When looking at options for schools in Japan, you may automatically be looking at Tokyo – but it’s not for everyone. It’s busy and heavily populated, a sensory overload for some. With the rest of the country to explore, why not take a look at places to study in Japan other than Tokyo?
We’ve put together an overview of some of our favourite cities and why they’re worth exploring.
Sapporo is relatively well known for its annual Snow Festival. But there’s a lot more to the city and the island of Hokkaido than this. With amazing flower festivals in the spring and plenty of exceptional food, Sapporo offers a friendly and welcoming environment to foreign students. It’s also a great hub for the rest of the island, which has some of the more wild parts of Japan. We love it so much that we’ve put together an article on some of our favourite things about the city.
Climate: Cold and snowy in the winter, warm and wet in the summer (tends to miss hurricane season).
Highlights: Sapporo Snow Festival, proximity to nature, spring flower festivals, beer.
Local Food: Miso ramen 味噌らめん (visit Ramen Alley), Soup Curry.
Partner schools: Hokkaido Japanese Language Academy, Yu Language Academy
As you travel further south in Japan, people become more and more relaxed. Fukuoka is a great demonstration of that and offers itself as the perfect hub for exploring the rest of Kyūshū 九州, an island full of farms, volcanoes and hidden nature. It’s also great for onsen 温泉 because of all the active volcanoes on the island. Fukuoka itself has a very laid back atmosphere and with a beautiful beach and hot summers, it’s ideal if you’re looking for a relaxed, slower pace of life without sacrificing all the conveniences of living in a larger city.
Climate: Warm and humid, subtropical.
Highlights: Sunshine, Proximity to Busan, Fuji Hachimangu Shrine River Crossing Festival, Dazaifu Tenmangu Shrine.
Local Food: Motsunabe もつ鍋 (beef/pork offal stew), Hakata tonkotsu ramen 博多ラーメン (ramen made with a creamy pork broth).
Partner schools: Fukuoka Foreign Language College
Osaka is often cited as one of the more relaxed cities out of the larger ones in Japan and rightly so. You’ll find the people friendly and helpful and the food is exceptional. With bustling streets, busy entertainment districts and a river running alongside the famous Dotonburi, Osaka gives you the hustle and bustle of Tokyo but with a bit less formality.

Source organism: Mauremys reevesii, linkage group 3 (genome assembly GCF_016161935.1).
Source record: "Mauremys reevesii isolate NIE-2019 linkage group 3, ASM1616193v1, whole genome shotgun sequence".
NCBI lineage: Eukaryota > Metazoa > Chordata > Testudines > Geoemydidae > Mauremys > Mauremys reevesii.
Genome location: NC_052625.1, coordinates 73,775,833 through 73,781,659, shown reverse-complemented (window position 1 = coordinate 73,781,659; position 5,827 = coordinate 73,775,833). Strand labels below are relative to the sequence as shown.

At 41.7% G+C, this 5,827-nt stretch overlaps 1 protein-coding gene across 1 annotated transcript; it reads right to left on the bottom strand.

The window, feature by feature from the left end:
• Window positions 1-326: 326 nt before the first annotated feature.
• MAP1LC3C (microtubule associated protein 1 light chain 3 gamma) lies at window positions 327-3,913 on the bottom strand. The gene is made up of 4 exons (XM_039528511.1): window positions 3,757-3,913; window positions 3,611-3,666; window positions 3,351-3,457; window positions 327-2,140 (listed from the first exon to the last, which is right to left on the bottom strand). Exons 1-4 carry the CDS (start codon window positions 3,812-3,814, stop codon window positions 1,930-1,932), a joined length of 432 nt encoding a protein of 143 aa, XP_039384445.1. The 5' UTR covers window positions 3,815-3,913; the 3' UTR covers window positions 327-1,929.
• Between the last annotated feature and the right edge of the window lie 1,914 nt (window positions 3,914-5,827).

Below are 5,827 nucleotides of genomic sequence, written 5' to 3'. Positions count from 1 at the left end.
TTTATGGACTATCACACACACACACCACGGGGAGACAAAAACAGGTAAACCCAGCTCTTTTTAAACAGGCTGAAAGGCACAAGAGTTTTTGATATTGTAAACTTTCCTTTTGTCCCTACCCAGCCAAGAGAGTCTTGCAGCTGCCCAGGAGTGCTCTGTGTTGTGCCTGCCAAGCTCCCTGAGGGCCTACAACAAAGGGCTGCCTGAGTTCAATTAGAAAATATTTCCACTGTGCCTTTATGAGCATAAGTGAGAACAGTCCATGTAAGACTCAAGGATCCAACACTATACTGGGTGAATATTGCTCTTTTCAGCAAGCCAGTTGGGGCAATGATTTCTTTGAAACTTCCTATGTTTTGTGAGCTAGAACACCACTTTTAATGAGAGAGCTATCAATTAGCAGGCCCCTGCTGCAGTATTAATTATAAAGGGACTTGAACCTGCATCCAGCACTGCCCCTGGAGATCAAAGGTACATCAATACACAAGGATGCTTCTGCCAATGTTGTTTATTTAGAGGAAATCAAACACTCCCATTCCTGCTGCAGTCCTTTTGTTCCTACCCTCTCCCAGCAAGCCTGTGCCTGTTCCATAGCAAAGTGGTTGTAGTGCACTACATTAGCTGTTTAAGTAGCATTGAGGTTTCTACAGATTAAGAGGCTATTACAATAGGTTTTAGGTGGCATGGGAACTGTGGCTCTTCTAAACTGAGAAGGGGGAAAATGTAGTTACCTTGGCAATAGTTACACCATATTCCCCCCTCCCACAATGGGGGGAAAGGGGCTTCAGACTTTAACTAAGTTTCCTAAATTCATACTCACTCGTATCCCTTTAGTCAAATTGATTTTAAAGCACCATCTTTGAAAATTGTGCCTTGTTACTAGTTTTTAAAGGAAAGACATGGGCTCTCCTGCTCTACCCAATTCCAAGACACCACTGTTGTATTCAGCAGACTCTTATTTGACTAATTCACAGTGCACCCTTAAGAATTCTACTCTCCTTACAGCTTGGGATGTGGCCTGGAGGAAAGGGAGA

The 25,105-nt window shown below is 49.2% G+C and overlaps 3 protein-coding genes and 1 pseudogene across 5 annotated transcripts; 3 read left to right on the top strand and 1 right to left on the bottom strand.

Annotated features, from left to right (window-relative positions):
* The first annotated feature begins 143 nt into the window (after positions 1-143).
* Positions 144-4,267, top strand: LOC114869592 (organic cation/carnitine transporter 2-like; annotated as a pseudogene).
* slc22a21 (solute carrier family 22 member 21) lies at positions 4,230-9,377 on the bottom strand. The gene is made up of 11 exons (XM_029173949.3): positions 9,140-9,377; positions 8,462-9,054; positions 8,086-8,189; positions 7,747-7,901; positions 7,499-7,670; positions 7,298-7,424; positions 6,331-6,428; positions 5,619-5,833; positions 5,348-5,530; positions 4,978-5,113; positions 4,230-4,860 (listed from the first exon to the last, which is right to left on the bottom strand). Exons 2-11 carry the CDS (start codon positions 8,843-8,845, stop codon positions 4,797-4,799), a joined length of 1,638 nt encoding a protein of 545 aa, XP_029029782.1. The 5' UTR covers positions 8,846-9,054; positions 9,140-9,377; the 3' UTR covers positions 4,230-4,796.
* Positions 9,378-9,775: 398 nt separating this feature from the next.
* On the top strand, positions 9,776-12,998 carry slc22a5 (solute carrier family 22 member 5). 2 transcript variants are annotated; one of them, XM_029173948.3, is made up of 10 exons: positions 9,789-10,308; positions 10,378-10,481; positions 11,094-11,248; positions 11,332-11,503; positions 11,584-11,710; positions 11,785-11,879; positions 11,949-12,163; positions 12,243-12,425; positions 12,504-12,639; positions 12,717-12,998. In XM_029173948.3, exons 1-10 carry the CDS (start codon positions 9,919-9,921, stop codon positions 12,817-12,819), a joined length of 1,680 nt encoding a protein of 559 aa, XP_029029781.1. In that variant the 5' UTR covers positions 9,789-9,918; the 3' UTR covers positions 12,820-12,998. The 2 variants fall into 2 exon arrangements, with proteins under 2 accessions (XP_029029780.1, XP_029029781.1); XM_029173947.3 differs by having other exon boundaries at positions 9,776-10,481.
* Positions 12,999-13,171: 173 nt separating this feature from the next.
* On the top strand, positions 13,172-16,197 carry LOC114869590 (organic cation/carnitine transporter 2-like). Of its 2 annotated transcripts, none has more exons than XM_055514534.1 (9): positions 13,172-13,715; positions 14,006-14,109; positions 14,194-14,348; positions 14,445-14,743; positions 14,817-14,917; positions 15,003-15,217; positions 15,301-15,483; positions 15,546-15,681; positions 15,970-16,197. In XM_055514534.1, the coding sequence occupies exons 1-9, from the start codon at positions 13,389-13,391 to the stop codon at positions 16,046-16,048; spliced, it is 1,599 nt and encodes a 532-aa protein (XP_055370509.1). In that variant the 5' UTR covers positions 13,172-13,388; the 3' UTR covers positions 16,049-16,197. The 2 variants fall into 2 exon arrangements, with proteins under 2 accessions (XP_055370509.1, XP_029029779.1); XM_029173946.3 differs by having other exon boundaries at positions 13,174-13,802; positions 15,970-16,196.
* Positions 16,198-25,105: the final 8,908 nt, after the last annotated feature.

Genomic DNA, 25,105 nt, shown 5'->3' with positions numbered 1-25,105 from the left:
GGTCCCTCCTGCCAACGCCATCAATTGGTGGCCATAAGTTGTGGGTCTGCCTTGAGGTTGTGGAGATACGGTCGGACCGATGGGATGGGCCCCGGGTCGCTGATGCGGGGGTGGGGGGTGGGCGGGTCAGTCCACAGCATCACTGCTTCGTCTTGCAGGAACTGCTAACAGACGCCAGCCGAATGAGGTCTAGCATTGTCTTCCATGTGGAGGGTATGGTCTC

Climate: Subtropical, mild winters and humid summers.
Highlights: Dotonburi, Osaka Castle, Aquarium.
Local Food: Okonomiyaki お好み焼き (savoury pancake), Takoyaki たこ焼き (grilled balls with octopus).
Partner schools: Daiwa Academy, ECC Kokusai College of Foreign Languages
The traditions of Japan are at the forefront of everything in Kyoto. This makes it the best place to study in Japan other than Tokyo, if you are looking to immerse yourself in the history of this amazing country. With numerous, well-known temples and shrines, it’s a great place if you’re looking for a bit of zen. It’s also close to Osaka and is surrounded by plenty of places to visit on day trips. Arashiyama, in particular, gives you an easy getaway with monkeys, bamboo groves and glorious red and orange foliage in the autumn months.
Climate: Subtropical, mild winters and humid summers.
Highlights: Fushimi Inari Shrine (Fushimi Inari Taisha 伏見稲荷大社), Arashiyama (嵐山), Gion district
Local Food: Yudōfu 湯豆腐 (tofu cooked in a hot broth), shōjin ryōri 精進料理 (vegan Buddhist cuisine).
Partner schools: ISI Language School, ARC Academy
While Kofu is a pretty big urban area by a lot of standards, it’s a much smaller city by Japanese standards. So if you like things a little quieter and you want to make the most of the countryside in Japan then it’s the perfect place for you. It’s surrounded by mountains that are easy to get out too and of course, there’s Fuji and the Fuji 5 lakes to the south. It’s definitely one that should be on the top of your list if you’re looking for a slightly different experience when studying in Japan.
Climate: Warm and temperate. While it gets hot in the summer, it’s less humid than the major cities.
Highlights: Views of Fuji, nature on your doorstep, Kofu Castle.